Mated to an eight-speed tiptronic automatic transmission and driving all four wheels via Audi’s quattro all-wheel-drive system, the Q5 50TDI can sprint from standstill to 100km/h in a brisk 5.8 seconds, on the way to a top speed of 237km/h.
While not officially a performance variant, the 50TDI has enough grunt under the hood to give it a genuine sporting bent, evidenced by any genuine push of the accelerator, which invokes a serious wave of torque that gets the car up and moving in no time.
For practicality purposes, the 2.0-litre turbo-diesel four cylinder 40TDI will be enough engine for just about anyone, but for those who insist on being able to rapidly pull away from traffic lights, the 50TDI is the more appropriate option.
One downside to the 50TDI’s 620Nm is the heft torque can lead to a less-than-smooth driving character at times, with some lurching gear changes coming as a result of transferring pulling power across its eight ratios.
Our favourite six-pot diesel is probably BMW’s 3.0-litre inline unit which doesn’t seem to suffer the same problems, so we have to think Audi’s eight-speed unit is to blame for the clunky around-town gear changes.
During our week with the Q5 we recorded a combined fuel consumption figure of 8.0 litres per 100km, up on the official 6.3L/100km number, no doubt due to us spending most of the time driving around town.
While the Q5 usually rides on steel springs, out test vehicle came equipped with the $3900 air suspension option with variable damping which gives it a smooth and comfortable ride quality, and can also adjust the load height of the boot by dropping the rear sill height down.
Is the fancy suspension worth the extra money? Probably not – the Q5 already has a comfortable ride quality with the steel springs, and only when driving in a dynamic function will the air suspension clearly trump steel, with its ability to keep the car flat in corners.
Handling prowess is commendable for a non-performance model, with the quattro system doing a superb job of sending all 620Nm to the road without so much as a hint of squealing rubber.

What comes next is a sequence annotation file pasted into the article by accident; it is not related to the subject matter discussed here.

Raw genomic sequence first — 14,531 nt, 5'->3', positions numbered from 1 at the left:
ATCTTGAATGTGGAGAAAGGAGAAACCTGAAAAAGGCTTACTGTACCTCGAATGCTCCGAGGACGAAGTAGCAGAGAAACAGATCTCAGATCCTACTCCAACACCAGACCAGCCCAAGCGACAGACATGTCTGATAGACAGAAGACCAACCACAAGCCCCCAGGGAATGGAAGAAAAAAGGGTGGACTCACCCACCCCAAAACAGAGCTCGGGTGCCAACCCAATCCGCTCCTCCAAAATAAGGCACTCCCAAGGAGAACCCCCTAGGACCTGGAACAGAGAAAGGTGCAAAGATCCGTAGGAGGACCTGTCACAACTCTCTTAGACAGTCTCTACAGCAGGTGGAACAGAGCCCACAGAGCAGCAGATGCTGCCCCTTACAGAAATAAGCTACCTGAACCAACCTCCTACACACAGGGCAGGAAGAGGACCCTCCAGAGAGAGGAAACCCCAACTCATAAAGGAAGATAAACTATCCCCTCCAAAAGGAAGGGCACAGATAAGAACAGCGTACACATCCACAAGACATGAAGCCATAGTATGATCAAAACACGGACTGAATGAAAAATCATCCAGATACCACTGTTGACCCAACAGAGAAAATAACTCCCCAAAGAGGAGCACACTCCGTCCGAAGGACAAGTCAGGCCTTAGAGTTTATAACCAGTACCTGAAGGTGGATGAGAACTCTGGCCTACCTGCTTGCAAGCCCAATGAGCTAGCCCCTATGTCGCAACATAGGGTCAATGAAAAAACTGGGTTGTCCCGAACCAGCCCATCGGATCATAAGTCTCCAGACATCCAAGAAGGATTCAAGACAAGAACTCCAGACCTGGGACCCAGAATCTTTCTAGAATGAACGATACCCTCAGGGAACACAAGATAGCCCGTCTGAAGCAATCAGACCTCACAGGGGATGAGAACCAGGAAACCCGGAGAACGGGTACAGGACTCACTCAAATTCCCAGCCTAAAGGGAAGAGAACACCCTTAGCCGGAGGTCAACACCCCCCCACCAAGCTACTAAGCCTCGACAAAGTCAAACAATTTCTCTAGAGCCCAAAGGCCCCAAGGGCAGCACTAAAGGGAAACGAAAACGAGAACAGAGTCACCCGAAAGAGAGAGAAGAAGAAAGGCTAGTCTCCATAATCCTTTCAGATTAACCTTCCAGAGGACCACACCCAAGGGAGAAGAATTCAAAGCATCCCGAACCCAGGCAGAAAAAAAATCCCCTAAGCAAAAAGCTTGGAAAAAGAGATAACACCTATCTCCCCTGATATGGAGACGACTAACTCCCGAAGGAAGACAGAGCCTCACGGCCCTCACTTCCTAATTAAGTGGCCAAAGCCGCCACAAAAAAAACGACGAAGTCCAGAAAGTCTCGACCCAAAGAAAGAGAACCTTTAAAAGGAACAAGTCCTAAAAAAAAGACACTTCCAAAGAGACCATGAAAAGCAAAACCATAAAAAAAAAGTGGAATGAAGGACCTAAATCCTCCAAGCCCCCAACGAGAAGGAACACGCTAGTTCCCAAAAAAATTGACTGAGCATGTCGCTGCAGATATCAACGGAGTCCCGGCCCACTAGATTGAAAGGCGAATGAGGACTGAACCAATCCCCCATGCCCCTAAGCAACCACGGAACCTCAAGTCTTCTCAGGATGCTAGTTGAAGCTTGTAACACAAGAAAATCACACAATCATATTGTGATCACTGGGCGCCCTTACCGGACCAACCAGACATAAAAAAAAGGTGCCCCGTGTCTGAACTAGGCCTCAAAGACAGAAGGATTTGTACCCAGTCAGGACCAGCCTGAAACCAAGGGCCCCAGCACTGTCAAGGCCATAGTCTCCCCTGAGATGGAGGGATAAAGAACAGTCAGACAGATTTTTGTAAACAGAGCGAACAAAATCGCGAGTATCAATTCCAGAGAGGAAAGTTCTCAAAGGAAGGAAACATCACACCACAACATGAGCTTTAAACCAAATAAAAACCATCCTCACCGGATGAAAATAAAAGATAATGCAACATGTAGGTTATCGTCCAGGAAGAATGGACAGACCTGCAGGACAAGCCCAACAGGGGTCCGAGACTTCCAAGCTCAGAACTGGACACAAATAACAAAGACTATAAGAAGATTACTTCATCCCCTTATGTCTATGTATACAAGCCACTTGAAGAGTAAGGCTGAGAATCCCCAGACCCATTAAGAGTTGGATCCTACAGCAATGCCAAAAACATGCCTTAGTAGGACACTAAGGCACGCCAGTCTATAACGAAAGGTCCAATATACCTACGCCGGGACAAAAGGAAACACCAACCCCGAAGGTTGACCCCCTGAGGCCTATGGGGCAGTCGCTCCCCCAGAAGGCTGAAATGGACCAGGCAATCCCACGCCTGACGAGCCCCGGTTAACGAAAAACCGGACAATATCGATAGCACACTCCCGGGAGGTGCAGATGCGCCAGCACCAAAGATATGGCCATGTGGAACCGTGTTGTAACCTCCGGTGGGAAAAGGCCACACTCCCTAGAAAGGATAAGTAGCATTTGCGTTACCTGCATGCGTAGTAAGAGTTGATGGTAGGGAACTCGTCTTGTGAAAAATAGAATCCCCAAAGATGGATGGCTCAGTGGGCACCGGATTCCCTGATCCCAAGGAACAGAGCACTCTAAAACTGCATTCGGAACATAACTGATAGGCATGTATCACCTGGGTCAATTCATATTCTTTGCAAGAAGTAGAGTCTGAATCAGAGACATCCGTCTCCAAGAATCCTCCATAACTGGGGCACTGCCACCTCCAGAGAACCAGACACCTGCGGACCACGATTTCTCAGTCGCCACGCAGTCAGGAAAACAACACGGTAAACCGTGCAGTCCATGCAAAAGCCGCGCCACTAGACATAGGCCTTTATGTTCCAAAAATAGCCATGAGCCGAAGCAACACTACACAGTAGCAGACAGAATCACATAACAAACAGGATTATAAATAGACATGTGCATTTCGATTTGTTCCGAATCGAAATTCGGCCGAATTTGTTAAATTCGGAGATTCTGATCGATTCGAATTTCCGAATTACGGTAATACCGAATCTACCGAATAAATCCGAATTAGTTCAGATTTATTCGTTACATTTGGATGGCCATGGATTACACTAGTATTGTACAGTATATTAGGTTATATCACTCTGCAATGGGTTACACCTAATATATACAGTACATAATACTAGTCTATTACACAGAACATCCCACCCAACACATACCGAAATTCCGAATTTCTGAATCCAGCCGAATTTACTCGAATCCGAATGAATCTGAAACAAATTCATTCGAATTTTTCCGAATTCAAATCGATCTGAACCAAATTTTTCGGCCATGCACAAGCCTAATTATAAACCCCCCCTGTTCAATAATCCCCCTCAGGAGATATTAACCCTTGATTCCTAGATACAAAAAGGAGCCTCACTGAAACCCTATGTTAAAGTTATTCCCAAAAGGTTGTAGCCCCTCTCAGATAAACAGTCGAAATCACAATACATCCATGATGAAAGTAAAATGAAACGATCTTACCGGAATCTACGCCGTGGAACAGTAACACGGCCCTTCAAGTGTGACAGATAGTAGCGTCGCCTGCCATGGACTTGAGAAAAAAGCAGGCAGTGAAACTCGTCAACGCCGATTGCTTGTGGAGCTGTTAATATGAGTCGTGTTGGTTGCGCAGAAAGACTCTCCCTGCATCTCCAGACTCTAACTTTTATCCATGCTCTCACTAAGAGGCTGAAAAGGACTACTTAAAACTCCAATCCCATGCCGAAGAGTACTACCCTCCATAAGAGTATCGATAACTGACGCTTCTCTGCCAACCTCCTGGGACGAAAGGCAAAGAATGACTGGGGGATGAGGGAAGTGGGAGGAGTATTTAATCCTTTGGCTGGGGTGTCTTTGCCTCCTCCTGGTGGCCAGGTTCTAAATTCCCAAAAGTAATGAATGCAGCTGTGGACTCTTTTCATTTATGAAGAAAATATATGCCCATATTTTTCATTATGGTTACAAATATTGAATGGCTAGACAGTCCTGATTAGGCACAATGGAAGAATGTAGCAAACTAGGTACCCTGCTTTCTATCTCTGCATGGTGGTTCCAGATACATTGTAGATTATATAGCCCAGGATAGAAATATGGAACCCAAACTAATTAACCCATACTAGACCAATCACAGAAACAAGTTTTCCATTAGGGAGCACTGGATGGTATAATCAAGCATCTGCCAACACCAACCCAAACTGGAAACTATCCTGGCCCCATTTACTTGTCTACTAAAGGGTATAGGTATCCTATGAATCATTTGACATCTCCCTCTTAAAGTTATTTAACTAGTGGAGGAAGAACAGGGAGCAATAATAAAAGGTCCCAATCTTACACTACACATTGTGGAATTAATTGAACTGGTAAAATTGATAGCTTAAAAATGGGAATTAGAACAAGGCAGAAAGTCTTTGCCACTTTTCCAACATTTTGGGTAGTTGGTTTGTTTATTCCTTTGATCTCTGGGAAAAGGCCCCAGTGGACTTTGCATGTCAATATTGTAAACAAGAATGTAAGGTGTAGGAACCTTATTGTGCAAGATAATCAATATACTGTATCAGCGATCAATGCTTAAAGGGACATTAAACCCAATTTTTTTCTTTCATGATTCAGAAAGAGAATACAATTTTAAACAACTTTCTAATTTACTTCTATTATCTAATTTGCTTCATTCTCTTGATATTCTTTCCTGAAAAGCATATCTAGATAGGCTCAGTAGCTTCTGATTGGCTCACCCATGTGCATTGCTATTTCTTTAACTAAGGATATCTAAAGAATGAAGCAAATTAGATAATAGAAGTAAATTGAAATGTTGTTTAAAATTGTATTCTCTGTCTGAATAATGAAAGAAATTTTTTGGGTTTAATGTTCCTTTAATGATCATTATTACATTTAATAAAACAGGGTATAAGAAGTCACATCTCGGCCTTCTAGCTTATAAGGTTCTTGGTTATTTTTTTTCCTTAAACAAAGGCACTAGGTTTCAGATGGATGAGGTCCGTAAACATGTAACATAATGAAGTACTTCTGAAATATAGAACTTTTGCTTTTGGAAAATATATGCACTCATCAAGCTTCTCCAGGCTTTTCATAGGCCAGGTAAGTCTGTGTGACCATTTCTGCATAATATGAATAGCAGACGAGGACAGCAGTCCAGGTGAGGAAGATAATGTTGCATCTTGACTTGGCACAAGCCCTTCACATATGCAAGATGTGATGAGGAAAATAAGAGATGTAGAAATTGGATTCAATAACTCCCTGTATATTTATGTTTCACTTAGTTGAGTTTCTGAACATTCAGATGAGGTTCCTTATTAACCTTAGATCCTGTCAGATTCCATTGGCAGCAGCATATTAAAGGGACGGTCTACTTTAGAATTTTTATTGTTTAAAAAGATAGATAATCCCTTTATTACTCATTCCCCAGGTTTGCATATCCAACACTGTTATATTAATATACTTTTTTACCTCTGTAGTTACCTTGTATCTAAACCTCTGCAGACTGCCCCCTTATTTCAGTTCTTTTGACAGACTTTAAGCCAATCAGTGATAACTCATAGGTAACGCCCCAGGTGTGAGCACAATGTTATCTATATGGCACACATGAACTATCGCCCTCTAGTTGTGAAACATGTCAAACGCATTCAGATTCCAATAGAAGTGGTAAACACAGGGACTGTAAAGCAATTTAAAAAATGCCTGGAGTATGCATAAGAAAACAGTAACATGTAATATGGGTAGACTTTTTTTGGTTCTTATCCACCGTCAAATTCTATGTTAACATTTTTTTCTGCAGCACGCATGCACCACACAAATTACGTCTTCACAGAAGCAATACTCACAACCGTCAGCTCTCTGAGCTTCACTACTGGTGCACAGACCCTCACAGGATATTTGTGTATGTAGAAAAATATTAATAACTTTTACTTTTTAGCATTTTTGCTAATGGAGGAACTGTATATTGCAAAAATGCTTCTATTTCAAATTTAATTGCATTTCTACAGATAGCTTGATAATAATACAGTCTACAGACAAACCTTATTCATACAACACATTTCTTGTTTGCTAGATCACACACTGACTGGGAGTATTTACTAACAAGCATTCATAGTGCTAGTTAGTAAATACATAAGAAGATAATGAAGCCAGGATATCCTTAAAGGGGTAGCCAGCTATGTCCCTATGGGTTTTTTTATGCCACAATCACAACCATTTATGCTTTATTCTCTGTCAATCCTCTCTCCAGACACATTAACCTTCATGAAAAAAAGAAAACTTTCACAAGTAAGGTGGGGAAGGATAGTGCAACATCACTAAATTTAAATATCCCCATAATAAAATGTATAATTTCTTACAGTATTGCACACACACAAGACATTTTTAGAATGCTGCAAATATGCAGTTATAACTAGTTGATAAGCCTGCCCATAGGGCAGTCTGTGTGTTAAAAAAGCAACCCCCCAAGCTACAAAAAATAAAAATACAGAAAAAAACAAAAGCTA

As a result, steering is also sharp and direct, giving drivers confidence in all road conditions.
As expected of a premium vehicle, noise, vibration and harshness (NVH) levels are also commendable, some slight diesel rattle notwithstanding.
Warranty and servicing
All Audi models come with a three-year/unlimited kilometre warranty, which can be extended at an additional cost for an extra 12, 24, 36 or 48 months.
Three and five-year service plans are available for the Q5 50TDI totalling $2040 and $3070 respectively, with intervals set at every 12 months of 15,000km, whichever comes first.
The 50TDI was brought to Australia to answer the demand for the popular SQ5 TDI. Does it live up to its predecessor? Yes and no.
Outright performance is not quite as savage as the SQ5, however the 50TDI does provide the vast majority of the SQ5’s driveability in a more every day, palatable package.
The 210kW/620Nm engine provides a big wallop of torque, however if buyers are in the market simply for a quality family car, the 2.0-litre engine options will likely be more than enough for most.
However if a wolf-in-sheep’s-clothing SUV is what you’re after, the Q5 50TDI could be the perfect fit.
BMW X3 30d from $82,900 plus on-roads
The BMW offering just manages to undercut the Q5 for price, and is powered by a fantastic, smooth inline 3.0-litre engine. Power is slightly down on the Q5 though, at 195kW.
Mercedes-Benz GLC 350d from $91,715 plus on-roads
The most expensive of the three comparable German offerings, the GLC350d produces 190kW/620Nm from its identically sized oil-burning V6. However the diesel six is not long for this world, with the updated range reverting to petrol power only.